Tag Archives: future

The Future is Here

The endless possibilities of genetics is oftentimes left to our imagination.

The media draws attention to genetic experiments they know will sparkle heated debates.  Don’t forget all the books and movies out there that portray genetics as something that will change the human race and will give us super powers.   There have been so many times where the public is exposed to a small area of genetics and the focus is somewhat on “….look at the cool stuff we can do….”

Anyone remember Dolly?

How about the mouse with a human ear on its back?

Don’t forget the glow-in-the-dark puppy.

The future is here, just in a different way than the media has been portraying over the years.  The future is here in terms of personalized genetics and taking charge of our health.

The public has reacted by fighting limits placed on DTC tests.  The public argue they are capable of interpreting, understanding, and making health decisions based upon their individual genetic information all on their own.   In other words, they are saying they don’t need genetic counselors.

The future is here and it could make or break the genetic counseling field.

NOW is the time for us to find our place.  NOW is the time for us to speak up and gain public recognition.  NOW is the time to show the importance of genetic counselors.  NOW is the time to make “genetic counselor” a household term.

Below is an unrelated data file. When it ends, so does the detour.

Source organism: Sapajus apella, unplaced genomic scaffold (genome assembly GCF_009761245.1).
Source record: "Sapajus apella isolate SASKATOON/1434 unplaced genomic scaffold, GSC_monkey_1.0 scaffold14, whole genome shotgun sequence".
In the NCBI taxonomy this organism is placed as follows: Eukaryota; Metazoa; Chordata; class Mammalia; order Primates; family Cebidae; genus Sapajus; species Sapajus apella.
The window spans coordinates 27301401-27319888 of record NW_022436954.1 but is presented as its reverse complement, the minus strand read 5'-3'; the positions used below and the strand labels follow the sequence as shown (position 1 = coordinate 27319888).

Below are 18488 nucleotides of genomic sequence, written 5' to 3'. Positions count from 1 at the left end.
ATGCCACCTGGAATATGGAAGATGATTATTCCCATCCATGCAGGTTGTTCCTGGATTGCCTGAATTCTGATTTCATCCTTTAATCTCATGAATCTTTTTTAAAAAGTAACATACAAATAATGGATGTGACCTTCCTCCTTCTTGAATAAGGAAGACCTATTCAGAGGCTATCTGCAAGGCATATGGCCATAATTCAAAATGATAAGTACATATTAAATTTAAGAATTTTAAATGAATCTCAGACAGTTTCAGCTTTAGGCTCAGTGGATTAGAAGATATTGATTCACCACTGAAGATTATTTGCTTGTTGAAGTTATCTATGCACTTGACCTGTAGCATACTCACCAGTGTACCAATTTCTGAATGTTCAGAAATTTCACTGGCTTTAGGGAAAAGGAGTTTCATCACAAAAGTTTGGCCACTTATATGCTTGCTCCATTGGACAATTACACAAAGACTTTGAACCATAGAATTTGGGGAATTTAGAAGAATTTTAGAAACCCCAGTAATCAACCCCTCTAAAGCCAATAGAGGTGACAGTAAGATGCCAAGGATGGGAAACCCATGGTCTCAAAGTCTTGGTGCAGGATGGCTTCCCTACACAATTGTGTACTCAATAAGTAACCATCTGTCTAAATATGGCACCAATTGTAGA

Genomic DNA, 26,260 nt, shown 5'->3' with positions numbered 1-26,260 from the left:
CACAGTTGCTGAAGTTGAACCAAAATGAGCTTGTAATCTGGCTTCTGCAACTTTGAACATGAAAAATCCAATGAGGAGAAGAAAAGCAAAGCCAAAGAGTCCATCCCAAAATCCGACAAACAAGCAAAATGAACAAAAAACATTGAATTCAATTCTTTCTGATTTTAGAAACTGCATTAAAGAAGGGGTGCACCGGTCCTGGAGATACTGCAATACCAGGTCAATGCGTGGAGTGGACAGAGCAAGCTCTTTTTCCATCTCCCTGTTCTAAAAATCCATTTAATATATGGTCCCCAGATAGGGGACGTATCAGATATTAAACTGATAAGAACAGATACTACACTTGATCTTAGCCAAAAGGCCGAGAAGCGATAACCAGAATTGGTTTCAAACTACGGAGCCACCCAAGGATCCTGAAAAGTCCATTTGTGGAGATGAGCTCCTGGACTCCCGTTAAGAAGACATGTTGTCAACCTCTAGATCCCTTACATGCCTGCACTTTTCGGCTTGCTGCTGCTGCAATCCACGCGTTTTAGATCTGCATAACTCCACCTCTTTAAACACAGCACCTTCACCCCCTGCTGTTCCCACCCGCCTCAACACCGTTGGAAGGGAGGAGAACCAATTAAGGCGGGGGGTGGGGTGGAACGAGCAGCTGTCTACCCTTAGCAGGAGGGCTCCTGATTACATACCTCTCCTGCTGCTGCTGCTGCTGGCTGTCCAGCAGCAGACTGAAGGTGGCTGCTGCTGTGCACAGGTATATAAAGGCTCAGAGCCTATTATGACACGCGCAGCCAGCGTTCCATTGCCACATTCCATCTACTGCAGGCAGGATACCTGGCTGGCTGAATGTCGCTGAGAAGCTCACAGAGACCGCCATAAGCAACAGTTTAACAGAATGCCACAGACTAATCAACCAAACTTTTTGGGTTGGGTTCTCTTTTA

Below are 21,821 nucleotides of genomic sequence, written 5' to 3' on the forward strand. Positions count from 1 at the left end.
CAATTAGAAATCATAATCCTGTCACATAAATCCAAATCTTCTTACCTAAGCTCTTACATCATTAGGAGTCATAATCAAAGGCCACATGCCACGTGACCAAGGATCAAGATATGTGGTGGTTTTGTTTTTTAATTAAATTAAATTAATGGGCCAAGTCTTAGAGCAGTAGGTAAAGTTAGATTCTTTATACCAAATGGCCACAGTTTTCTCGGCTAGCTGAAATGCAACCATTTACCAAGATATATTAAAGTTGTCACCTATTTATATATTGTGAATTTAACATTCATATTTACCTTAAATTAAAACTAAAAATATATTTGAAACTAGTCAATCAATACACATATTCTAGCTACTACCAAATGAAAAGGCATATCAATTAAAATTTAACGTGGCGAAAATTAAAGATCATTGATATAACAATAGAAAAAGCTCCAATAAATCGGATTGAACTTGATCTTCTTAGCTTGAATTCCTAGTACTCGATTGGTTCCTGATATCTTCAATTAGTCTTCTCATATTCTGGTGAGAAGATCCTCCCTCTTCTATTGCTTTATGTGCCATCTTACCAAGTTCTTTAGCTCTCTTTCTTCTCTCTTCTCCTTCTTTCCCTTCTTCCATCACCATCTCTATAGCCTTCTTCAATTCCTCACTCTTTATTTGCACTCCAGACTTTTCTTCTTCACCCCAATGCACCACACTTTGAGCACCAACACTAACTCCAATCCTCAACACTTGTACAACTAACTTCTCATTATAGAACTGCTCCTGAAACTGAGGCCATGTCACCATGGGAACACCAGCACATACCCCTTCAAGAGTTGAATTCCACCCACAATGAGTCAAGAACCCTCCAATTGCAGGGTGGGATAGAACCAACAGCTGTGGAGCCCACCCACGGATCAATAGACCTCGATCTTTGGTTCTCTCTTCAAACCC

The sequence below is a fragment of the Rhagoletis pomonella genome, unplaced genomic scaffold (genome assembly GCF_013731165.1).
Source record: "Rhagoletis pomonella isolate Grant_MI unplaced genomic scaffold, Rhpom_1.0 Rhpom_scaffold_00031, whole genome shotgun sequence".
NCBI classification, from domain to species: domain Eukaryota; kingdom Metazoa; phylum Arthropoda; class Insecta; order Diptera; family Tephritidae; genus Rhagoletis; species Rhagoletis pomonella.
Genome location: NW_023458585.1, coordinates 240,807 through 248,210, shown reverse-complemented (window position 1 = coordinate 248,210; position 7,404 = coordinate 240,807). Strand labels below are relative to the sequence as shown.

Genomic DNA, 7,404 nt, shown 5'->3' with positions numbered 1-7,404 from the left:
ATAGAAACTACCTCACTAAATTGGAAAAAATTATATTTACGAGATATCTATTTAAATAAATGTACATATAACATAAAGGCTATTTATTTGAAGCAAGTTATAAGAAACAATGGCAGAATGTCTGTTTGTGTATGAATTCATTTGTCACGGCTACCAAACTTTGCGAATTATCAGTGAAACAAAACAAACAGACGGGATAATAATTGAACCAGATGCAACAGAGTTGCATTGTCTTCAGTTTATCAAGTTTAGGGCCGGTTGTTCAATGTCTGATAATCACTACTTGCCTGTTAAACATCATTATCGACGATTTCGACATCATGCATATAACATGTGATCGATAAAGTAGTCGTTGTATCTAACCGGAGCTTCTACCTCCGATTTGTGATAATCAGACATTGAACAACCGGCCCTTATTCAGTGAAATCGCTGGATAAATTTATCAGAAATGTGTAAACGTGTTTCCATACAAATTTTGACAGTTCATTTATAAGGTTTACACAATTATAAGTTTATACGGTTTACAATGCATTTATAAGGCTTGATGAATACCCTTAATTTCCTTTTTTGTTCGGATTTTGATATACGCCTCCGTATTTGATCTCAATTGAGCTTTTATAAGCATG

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Does History Shape Society’s Attitude Towards Genetics?

I visited D.C. as an undergraduate student and spent a majority of my time wandering around various Smithsonian museums.  I got to see Dorothy’s ruby slippers, Kermit the frog, and Apollo 11 artifacts.  There was one exhibit that left a lasting impression on me which was the Deadly Medicine:  Creating The Master Race exhibit at the Holocaust museum.


From 1933 to 1945, Nazi Germany carried out a campaign to “cleanse” German society of individuals viewed as biological threats to the nation’s “health.” Enlisting the help of physicians and medically trained geneticists, psychiatrists, and anthropologists, the Nazis developed racial health policies that began with the mass sterilization of
“genetically diseased” persons and ended with the near annihilation of European Jewry.

To relate this history, the United States Holocaust Memorial Museum has assembled objects, photographs, documents, and historic film footage from European and American collections and presents them in settings evoking medical and scientific environments. Deadly Medicine: Creating the Master Race provokes reflection on the continuing attraction of biological utopias that promote the possibility of human perfection. From the early twentieth-century international eugenics movements to present-day dreams of eliminating inherited disabilities
through genetic manipulation, the issues remain timely.”  (http://www.ushmm.org/museum/exhibit/traveling/details/index.php?type=current&content=deadly_medicine)

The Genetics Revolution seems to focus so much on the future that we forget about the past.  Who are we to say the past does not affect us on some level?

Eugenics is, unfortunately, real.  Is this why so many people are concerned about The Genetics Revolution?

I know eugenics is a very sensitive subject but that doesn’t mean we should ignore it.   I think it is important for us to explore the history of genetics and the impact it has had on society.  I don’t know about you, but I have met several people who immediately assume genetic counselors encourage some form of eugenics.